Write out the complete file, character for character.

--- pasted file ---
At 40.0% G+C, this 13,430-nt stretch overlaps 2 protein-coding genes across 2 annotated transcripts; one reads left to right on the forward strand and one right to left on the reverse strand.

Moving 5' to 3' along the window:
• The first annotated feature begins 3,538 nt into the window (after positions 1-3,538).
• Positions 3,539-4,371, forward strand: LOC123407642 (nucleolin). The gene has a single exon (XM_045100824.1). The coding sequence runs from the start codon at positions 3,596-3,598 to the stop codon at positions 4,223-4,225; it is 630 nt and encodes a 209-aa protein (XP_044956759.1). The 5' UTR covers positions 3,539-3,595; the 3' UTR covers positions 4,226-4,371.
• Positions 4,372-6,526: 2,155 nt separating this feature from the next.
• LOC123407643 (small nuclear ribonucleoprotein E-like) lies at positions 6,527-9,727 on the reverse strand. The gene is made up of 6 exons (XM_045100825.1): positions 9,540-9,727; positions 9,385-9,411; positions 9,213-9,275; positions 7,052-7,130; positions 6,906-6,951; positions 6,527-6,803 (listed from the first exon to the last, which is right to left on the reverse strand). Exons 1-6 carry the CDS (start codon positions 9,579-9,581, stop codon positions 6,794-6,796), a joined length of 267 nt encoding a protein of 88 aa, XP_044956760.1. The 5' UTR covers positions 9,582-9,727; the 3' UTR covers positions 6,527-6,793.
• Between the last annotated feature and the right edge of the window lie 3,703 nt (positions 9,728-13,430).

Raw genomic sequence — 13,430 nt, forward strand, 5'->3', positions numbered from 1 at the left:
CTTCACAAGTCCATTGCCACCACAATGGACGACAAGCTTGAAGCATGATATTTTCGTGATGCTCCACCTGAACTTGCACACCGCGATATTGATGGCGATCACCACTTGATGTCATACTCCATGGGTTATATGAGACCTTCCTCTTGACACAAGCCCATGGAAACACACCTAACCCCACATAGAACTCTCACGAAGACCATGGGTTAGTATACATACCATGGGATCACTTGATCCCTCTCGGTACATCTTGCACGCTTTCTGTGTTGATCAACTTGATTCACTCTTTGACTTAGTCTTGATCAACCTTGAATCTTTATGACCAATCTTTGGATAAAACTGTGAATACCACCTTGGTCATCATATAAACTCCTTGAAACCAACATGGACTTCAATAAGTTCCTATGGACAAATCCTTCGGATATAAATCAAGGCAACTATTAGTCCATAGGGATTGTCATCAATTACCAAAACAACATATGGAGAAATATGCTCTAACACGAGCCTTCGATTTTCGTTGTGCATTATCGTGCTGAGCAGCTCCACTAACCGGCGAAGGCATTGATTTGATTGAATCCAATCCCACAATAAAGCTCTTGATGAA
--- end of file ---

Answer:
At 40.0% G+C, this 13,430-nt stretch overlaps 2 protein-coding genes across 2 annotated transcripts; one reads left to right on the forward strand and one right to left on the reverse strand.

Moving 5' to 3' along the window:
• The first annotated feature begins 3,538 nt into the window (after positions 1-3,538).
• Positions 3,539-4,371, forward strand: LOC123407642 (nucleolin). The gene has a single exon (XM_045100824.1). The coding sequence runs from the start codon at positions 3,596-3,598 to the stop codon at positions 4,223-4,225; it is 630 nt and encodes a 209-aa protein (XP_044956759.1). The 5' UTR covers positions 3,539-3,595; the 3' UTR covers positions 4,226-4,371.
• Positions 4,372-6,526: 2,155 nt separating this feature from the next.
• LOC123407643 (small nuclear ribonucleoprotein E-like) lies at positions 6,527-9,727 on the reverse strand. The gene is made up of 6 exons (XM_045100825.1): positions 9,540-9,727; positions 9,385-9,411; positions 9,213-9,275; positions 7,052-7,130; positions 6,906-6,951; positions 6,527-6,803 (listed from the first exon to the last, which is right to left on the reverse strand). Exons 1-6 carry the CDS (start codon positions 9,579-9,581, stop codon positions 6,794-6,796), a joined length of 267 nt encoding a protein of 88 aa, XP_044956760.1. The 5' UTR covers positions 9,582-9,727; the 3' UTR covers positions 6,527-6,793.
• Between the last annotated feature and the right edge of the window lie 3,703 nt (positions 9,728-13,430).

Raw genomic sequence — 13,430 nt, forward strand, 5'->3', positions numbered from 1 at the left:
CTTCACAAGTCCATTGCCACCACAATGGACGACAAGCTTGAAGCATGATATTTTCGTGATGCTCCACCTGAACTTGCACACCGCGATATTGATGGCGATCACCACTTGATGTCATACTCCATGGGTTATATGAGACCTTCCTCTTGACACAAGCCCATGGAAACACACCTAACCCCACATAGAACTCTCACGAAGACCATGGGTTAGTATACATACCATGGGATCACTTGATCCCTCTCGGTACATCTTGCACGCTTTCTGTGTTGATCAACTTGATTCACTCTTTGACTTAGTCTTGATCAACCTTGAATCTTTATGACCAATCTTTGGATAAAACTGTGAATACCACCTTGGTCATCATATAAACTCCTTGAAACCAACATGGACTTCAATAAGTTCCTATGGACAAATCCTTCGGATATAAATCAAGGCAACTATTAGTCCATAGGGATTGTCATCAATTACCAAAACAACATATGGAGAAATATGCTCTAACACGAGCCTTCGATTTTCGTTGTGCATTATCGTGCTGAGCAGCTCCACTAACCGGCGAAGGCATTGATTTGATTGAATCCAATCCCACAATAAAGCTCTTGATGAA